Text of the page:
“It is the purpose of this book to show that, although free church groups in ancient and medieval times sometimes promoted doctrines and practices agreeable to modern Baptists, when judged by standards now acknowledged as baptistic, not one of them merits recognition as a Baptist church. Baptists arose in the seventeenth century in Holland and England. They are Protestants, heirs of the Reformers.” (ibid, page 2)

And as any informed church historian would admit. There were no “ancient baptists” – also McGoldrick distinguishes between these 17th century and modern Baptists and the “Anabaptists” of the 16th century Reformation period, which he says were not the first Baptists since the Anabaptists accepted “ongoing revelation” which modern Baptists (for the most part) do not.

Phil P

I think it would be kind of hard to go back to John the Baptist being that he was beheaded before Jesus’s Cruxifiction. Just something to think about

Shari
 
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Shari:
I think it would be kind of hard to go back to John the Baptist being that he was beheaded before Jesus’s Cruxifiction. Just something to think about

Shari
At the risk of being labeled a pedant, the “crucifiction” is what atheists believe in. Our Lord and Savior Jesus Christ died by crucifixion.

Justin
 
Sherlock said:
“The Catholics burned mulititudes and hid knowledge all down thru the ages, nevertheless we still have credilble history that proves without a shadow of a doubt that the church that Jesus built has ear marks that distinguish from the great whore drunken with the blood of the saints. By the way read Revelation 17, and remember when the book was written and where and the read in 17: 9 , here is the mind that hath wisdom, the seven heads are seven mountains, on which the woman sitteth. The city of seven hills is none other than ROME !!!”

When you get to that point, you must remember that obstinacy is not a function of the intellect but of the will. You cannot reason with the will.

Justin
 
“You cannot reason with the will.”

Ah, so true! We can only hope and pray that people outgrow their bigotry.

My wife grew up in a small town in Oklahoma, where Catholics were vilified at every meal. She finally began to suspect that all of the mean things said about Catholic could not be true. She ended by learning that all of them were false. She is now more Catholic than our Bishop … infinitely more Catholic than your average Jesuit.
 
Hello!

I grew up in a missionary Baptist church. I was taught that the Baptist church was the one true church, going back to the time of Christ. As I became I older and had a few world history classes under my belt, I realized that it could not be true. After I married, my husband and I joined a Southern Baptist church. I can assure you that most Southern Baptists understand that the Baptist Successionist theory is a fallacy. After more careful study, I joined an RCIA group at my local parish, and I have been a Roman Catholic for over two years now (much to my husband’s dismay, but that would be a different thread!). I guess I just had to find the truth on my own. I pray that your friend will do likewise.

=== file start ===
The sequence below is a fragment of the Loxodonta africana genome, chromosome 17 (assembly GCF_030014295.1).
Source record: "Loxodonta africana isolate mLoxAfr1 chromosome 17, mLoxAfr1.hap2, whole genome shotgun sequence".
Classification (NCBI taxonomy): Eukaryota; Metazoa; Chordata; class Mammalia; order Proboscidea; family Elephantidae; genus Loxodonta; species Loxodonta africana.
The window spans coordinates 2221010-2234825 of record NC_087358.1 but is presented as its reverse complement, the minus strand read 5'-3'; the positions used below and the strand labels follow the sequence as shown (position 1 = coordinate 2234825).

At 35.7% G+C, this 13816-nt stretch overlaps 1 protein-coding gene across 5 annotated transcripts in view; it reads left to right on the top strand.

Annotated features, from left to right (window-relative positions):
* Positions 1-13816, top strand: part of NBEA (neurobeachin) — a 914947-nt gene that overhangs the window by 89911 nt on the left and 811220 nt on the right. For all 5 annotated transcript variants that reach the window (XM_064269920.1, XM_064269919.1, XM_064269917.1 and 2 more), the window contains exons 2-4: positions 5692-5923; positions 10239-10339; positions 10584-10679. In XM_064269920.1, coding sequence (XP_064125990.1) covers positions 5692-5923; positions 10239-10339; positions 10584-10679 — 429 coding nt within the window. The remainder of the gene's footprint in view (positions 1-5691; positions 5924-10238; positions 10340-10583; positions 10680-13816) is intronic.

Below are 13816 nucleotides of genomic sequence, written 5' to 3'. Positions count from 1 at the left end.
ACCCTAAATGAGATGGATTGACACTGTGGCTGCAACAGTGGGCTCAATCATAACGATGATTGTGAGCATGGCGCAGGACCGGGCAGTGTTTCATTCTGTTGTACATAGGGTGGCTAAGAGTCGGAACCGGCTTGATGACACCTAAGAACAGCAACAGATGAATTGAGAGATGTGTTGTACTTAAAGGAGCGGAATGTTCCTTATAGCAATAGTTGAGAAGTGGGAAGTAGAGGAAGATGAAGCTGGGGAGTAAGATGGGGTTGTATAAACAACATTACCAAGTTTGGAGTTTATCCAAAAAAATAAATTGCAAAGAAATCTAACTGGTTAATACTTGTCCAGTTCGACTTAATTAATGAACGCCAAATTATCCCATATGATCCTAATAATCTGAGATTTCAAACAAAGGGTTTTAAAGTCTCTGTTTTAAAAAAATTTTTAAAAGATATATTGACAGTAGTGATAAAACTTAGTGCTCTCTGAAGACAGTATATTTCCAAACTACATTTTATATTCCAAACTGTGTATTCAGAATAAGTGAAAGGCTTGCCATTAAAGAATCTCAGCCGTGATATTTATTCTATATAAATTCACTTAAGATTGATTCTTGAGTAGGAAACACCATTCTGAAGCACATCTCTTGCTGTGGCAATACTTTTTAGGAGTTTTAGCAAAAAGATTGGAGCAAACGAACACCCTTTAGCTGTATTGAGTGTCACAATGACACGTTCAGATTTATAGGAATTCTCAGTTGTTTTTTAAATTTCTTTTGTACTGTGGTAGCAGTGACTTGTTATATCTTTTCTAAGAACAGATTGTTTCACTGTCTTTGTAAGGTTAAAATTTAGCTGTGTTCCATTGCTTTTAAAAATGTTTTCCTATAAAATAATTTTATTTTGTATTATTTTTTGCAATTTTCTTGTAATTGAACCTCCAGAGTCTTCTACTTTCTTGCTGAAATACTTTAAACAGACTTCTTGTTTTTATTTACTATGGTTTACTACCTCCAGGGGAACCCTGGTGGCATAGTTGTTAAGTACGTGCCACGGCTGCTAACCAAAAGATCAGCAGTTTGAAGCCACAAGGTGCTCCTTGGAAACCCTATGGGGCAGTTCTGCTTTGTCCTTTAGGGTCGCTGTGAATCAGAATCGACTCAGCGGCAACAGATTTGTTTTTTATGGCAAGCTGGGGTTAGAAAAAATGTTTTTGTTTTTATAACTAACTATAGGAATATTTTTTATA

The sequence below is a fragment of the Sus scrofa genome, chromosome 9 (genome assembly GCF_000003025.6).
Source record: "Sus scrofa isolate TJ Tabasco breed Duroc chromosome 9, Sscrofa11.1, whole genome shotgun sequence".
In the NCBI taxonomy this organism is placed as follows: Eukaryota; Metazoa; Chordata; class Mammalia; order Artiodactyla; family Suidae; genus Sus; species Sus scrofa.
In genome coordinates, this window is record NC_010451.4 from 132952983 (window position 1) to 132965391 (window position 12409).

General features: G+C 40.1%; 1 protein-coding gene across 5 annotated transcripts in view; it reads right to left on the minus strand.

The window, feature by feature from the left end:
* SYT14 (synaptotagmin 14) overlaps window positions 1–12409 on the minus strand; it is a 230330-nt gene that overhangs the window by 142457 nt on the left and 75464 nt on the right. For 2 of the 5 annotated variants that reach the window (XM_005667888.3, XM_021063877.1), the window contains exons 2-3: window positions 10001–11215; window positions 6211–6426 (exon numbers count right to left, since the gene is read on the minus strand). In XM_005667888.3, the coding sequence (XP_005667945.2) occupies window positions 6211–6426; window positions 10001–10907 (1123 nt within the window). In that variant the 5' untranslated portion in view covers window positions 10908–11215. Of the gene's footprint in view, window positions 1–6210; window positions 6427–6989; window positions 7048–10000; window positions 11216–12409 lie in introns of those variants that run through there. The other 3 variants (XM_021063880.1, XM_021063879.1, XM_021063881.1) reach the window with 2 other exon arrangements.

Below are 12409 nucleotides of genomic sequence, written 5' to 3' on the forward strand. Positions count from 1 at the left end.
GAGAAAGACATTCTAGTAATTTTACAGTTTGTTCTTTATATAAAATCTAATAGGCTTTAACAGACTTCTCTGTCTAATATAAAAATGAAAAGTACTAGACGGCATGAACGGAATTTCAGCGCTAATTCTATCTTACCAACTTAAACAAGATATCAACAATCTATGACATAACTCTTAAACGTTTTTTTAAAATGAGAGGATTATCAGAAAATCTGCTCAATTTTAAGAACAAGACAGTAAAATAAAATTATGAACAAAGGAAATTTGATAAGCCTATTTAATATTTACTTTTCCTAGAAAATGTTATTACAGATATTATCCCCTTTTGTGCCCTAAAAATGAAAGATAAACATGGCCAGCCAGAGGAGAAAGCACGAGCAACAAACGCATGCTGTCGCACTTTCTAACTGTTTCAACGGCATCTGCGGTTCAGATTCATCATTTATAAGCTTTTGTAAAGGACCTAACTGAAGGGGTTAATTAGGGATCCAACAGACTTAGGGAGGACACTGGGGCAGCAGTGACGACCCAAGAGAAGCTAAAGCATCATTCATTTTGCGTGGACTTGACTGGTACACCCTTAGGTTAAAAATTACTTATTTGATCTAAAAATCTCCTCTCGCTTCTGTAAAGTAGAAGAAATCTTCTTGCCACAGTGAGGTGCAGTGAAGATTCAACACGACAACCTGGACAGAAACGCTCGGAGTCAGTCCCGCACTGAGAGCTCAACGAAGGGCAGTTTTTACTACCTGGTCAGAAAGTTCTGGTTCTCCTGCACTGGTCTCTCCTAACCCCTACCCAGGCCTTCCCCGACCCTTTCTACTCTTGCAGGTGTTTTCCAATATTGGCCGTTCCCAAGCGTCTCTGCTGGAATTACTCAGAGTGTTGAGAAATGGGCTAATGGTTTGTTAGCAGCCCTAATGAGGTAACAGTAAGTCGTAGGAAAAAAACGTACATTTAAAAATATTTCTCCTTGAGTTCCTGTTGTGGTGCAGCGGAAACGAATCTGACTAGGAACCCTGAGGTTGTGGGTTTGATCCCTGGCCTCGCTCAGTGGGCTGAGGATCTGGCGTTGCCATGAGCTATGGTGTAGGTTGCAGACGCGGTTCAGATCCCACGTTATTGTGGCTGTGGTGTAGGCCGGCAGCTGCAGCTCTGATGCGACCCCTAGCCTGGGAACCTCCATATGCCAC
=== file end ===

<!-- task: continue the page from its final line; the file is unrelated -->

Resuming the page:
BTW—did you know that there are hundreds of different types of Baptist denominations? and—many of them don’t like each other!

–journey 🙂
 
Sadly, I left the Catholic church and became a member of a Baptist church. My pastor gave me a book “Beliefs Important To Baptists” and this book made me question my decision on leaving the Catholic faith. The first page says “Baptists hold differing convictions about theology and INTERPRETATION of the Bible.” The next page they quote Scripture (2 Peter 1:19-21) to justify the “Bible alone” theory, and how the Bible is inspired Word. If you read 2 Peter 1:19-21 it says “no prophecy of Scripture came about by the prophet’s own interpretation.” Very Contradictory!!!

This book also states “Baptists developed in the early 1600’s and SEARCHED Scripture for their model of church polity, they UNDERSTOOD the overall sense of Scripture to support a congregational model as they have today.”
The whole book contradicts itself, and words like argued, wrestled with, should we?, etc. are used to describe how they struggled to develope the practices that they use today. It doesn’t sound like the religion was developed by any help of the Holy Spirit!!

Abiding in His Love-
 
dday…i don’t mean to take this thread off topic, but have you since returned to the fold?

hoping for a “yes,”
phatcatholic
 
The Baptists like to bring up “The Trial of Blood,” but too bad for them it has been refuted in “The Trial of Lies.”

Try a Net search for it…
 
Phatcatholic,

Thank you so much for including that chart! It’s one thing to have various dates, etc. in one’s head; it’s much easier to keep it all together by means of a visual aid. Where did you find that? (I’d like to be able to print it out.)
 
phatcatholic

with my whole being—body and soul—I am Catholic!! I was a “cradle Catholic” very lukewarm and by the grace of God he sent me on this spiritual journey and now I am on fire for Him and His Church!!! I am truly saddened by people who claim to be Catholic (lukewarm) and those who have fallen away. I’m also saddened with the fact that all my friends (truly wonderful people) in the Baptist church I had attended are so blind to the truth!!!
 
The bottom line is that there is nothing hostorical about the trail of tears, and in a sense, true history denies such things happening. History that the Baptists believe or wish had happened isn’t true.

God Bless!